ISH Frankfurt is held every two years and the March 2017 edition was another outstanding and record breaking event. The number of visitors hit a new high of 198,810 and the number of exhibitors also reached a new record of 2,485.
The exhibitor space in 2017 was a huge 261,300 square meters. The fair attracts key decision makers, with 45% of visitors holding upper or top management positions.
Nearly 40% of visitors come to ISH from countries outside Germany, with China providing the largest number of international visitors. Of the exhibitors, 64% are from outside Germany.
Ninety-six per cent of surveyed visitors said they were very satisfied or satisfied with the 2017 fair.
The March 2019 edition of ISH Frankfurt is likely to be another major step forward in the success of this event. It will be extended by one day (operating Monday through Friday) and will have enlarged and renewed exhibition spaces. See the ISH 2019 notification in upcoming events section below.
SUCCESSFUL CIPH MAKING HISTORY TOGETHER CONFERENCE JULY 2017
The Canadian Institute of Plumbing and Heating (CIPH) held a successful Annual Business Conference with a ‘Making History Together’ theme The event was held over 25 to 27 June 2017 in Ottawa Ontario, in conjunction with the 150th Anniversary of Canadian Confederation. More than 280 Delegates and Companions from across North America attended the event.
The event provided attendees the opportunity to engage with a powerful roster of speakers on a variety of informative topics. The concepts and new approaches behind these topics were instrumental in helping to illuminate the conference theme.
The event was arranged by ABC 2017 Chairman Allen Taylor (Taylor Pipe Supports) and his Committee; Ravi Beech (Valley Acrylic), Claude DesRosiers (Boone Plumbing & Heating), André Descôteaux (Deschênes & Fils Ltée), Andrew Dyck (Barclay Sales), David Harris (Harris Atlantic Sales), Gail Kaufman (Wolseley Canada), Barry Moulsdale (Spectrum Brands), Matt Robinson (B.A. Robinson), Peter Stojanov (Onward Sales & Marketing) and Tim Main (Xylem).
The conference was launched by Deputy Mayor of Ottawa Mark Taylor, who greeted Delegates and Companions on behalf of the city. This was followed by renowned explorer, adventurer and wildlife photographer Michelle Valberg who spoke on "Making History Together - The Power of Celebration through the Lens". Michelle was followed by Roger Greenberg, a second generation co-owner of the Minto Group who presented “Succession Planning in a Family Business – One Perspective”. Roger was followed by the former Minister of Foreign Affairs John Baird who delivered a discussion on the current Canadian political landscape.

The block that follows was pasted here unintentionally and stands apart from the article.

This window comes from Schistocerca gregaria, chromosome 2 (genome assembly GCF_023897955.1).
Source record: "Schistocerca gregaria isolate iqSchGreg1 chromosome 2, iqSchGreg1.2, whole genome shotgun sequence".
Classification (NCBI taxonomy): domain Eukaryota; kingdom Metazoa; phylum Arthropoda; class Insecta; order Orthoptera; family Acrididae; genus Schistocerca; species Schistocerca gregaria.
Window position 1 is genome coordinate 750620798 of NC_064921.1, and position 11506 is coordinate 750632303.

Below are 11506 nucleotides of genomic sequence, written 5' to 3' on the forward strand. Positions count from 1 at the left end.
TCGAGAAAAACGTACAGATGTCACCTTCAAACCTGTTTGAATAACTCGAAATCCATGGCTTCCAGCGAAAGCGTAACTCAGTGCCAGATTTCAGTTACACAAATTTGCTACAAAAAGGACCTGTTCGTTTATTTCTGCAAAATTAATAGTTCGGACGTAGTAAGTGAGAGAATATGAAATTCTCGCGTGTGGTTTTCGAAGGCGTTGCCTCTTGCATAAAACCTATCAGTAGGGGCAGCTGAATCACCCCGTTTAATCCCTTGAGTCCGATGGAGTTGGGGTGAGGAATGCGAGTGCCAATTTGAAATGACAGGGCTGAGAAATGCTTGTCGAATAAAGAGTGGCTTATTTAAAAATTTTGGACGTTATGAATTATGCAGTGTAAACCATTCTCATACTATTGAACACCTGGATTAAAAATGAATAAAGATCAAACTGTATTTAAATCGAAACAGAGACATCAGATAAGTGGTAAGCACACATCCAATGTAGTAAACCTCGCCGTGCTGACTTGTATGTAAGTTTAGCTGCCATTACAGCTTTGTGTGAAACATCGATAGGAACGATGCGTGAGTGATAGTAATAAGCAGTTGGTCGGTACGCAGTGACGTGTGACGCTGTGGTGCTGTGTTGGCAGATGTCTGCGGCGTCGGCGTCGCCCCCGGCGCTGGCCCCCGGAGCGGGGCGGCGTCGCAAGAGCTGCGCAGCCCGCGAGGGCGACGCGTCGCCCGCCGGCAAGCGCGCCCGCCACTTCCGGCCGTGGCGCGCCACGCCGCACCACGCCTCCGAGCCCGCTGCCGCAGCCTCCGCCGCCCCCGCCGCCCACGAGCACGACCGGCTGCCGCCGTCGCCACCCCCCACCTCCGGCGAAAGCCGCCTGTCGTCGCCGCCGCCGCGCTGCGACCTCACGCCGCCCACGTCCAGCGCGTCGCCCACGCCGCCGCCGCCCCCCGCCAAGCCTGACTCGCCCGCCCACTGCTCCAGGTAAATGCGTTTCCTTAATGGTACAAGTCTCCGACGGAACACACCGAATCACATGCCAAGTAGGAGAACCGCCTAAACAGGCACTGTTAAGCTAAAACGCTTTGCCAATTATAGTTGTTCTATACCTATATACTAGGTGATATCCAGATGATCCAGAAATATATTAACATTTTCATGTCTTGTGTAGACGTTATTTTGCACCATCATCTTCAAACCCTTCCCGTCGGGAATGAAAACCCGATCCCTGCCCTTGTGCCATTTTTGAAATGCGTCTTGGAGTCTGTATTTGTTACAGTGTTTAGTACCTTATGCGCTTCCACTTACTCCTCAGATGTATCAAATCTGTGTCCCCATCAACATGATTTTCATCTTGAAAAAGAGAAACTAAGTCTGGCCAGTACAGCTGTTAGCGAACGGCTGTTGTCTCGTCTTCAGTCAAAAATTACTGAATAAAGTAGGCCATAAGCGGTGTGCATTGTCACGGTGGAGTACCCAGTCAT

The 2nd day of speakers featured former Ambassador to the United States Derek Burney who spoke on “Canada in the World of Trump”. Derek was followed by Senator Donald Plett who addressed the importance of government and industry partnership through his presentation “The Power of Collaboration”. The keynote speaker was former Governor General Adrienne Clarkson who spoke on “Making History Together: Building a Stronger Canada”.
The Conference also featured NRCan’s Director General of the Office of Energy Efficiency Patricia Fuller who provided an overview of government priorities for clean growth and climate change in Canada’s building sector at the annual Hydronics Luncheon in her presentation “Building Practical Regulations”.
In addition, several of CIPH’s key North American Allies offered greetings on behalf of their associations including Del Pawliuk of R.F. Contracting, Chairman of MCA Canada; Peter Jahrling of Sloan Valve Company, Chairman of Plumbing Manufacturers International, and; Rick Ellul of Belimo Aircontrols, Chairman of the Heating Refrigeration Air Conditioning Institute of Canada.
DATES FOR DIARY MAY 2017
- ISH Shanghai 5-7 September 2017, Shanghai China
- Indian Plumbing Association Plumbing Design for High Rise Buildings Conference 22-23 September 2017, Chennai India
- The IAPMO Group 88th Annual Education & Business Conference 24-28 September 2017, Anchorage Alaska
- Plumbing Heating Cooling Contractors Connect 2017 3-6 October 2017, Milwaukee USA
- WorldSkills Competition 16-19 October 2017, Abu Dhabi United Arab Emirates
- WorldSkills Conference 16-17 October 2017, Abu Dhabi United Arab Emirates
- World Plumbing Council General Meeting + Four Pillars of Plumbing Forum, 19 October 2017, Abu Dhabi United Arab Emirates
- ASPE 2017 Tech Symposium 19-22 October 2017, Montreal Canada
- Plumbing Manufacturers International In the Spirit of Collaboration Conference 13-16 November 2017, Sonoma California
- ISH India Powered by IPA 22-24 February 2018, Bengaluru India
- Emerging Water Technology Symposium 15-16 May 2018, Los Angeles California
- World Plumbing Council General Meeting + Four Pillars of Plumbing Forum, 18 May 2018, Los Angeles California
- ISH Frankfurt 11-15 March 2019, Frankfurt Germany
From 2019 the trade fair will begin on Monday, instead of Tuesday as in the past. The next ISH Frankfurt will also benefit from a new exhibition hall, a new layout in the Energy section and other improvements in locations and venues.
- World Plumbing Council 12th Triennial World Plumbing Conference, 11-13 September 2019, Melbourne Australia
Contact email@example.com to provide an event report or request listing of an upcoming event.